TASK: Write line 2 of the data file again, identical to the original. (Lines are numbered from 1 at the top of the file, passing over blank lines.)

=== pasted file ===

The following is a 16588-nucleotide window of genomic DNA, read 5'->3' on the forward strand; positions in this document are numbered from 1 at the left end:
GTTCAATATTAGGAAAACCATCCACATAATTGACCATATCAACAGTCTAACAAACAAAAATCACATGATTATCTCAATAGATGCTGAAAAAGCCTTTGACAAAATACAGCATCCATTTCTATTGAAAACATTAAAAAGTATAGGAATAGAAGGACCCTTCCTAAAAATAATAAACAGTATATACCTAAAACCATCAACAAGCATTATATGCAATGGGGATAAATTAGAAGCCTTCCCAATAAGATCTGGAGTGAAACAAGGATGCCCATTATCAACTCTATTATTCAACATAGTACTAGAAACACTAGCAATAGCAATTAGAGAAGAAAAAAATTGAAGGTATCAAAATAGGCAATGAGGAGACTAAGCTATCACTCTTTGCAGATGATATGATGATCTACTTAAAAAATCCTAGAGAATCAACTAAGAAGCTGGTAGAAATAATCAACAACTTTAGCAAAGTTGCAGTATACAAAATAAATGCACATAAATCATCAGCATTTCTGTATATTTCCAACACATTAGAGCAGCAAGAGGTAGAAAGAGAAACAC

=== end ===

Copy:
GTTCAATATTAGGAAAACCATCCACATAATTGACCATATCAACAGTCTAACAAACAAAAATCACATGATTATCTCAATAGATGCTGAAAAAGCCTTTGACAAAATACAGCATCCATTTCTATTGAAAACATTAAAAAGTATAGGAATAGAAGGACCCTTCCTAAAAATAATAAACAGTATATACCTAAAACCATCAACAAGCATTATATGCAATGGGGATAAATTAGAAGCCTTCCCAATAAGATCTGGAGTGAAACAAGGATGCCCATTATCAACTCTATTATTCAACATAGTACTAGAAACACTAGCAATAGCAATTAGAGAAGAAAAAAATTGAAGGTATCAAAATAGGCAATGAGGAGACTAAGCTATCACTCTTTGCAGATGATATGATGATCTACTTAAAAAATCCTAGAGAATCAACTAAGAAGCTGGTAGAAATAATCAACAACTTTAGCAAAGTTGCAGTATACAAAATAAATGCACATAAATCATCAGCATTTCTGTATATTTCCAACACATTAGAGCAGCAAGAGGTAGAAAGAGAAACAC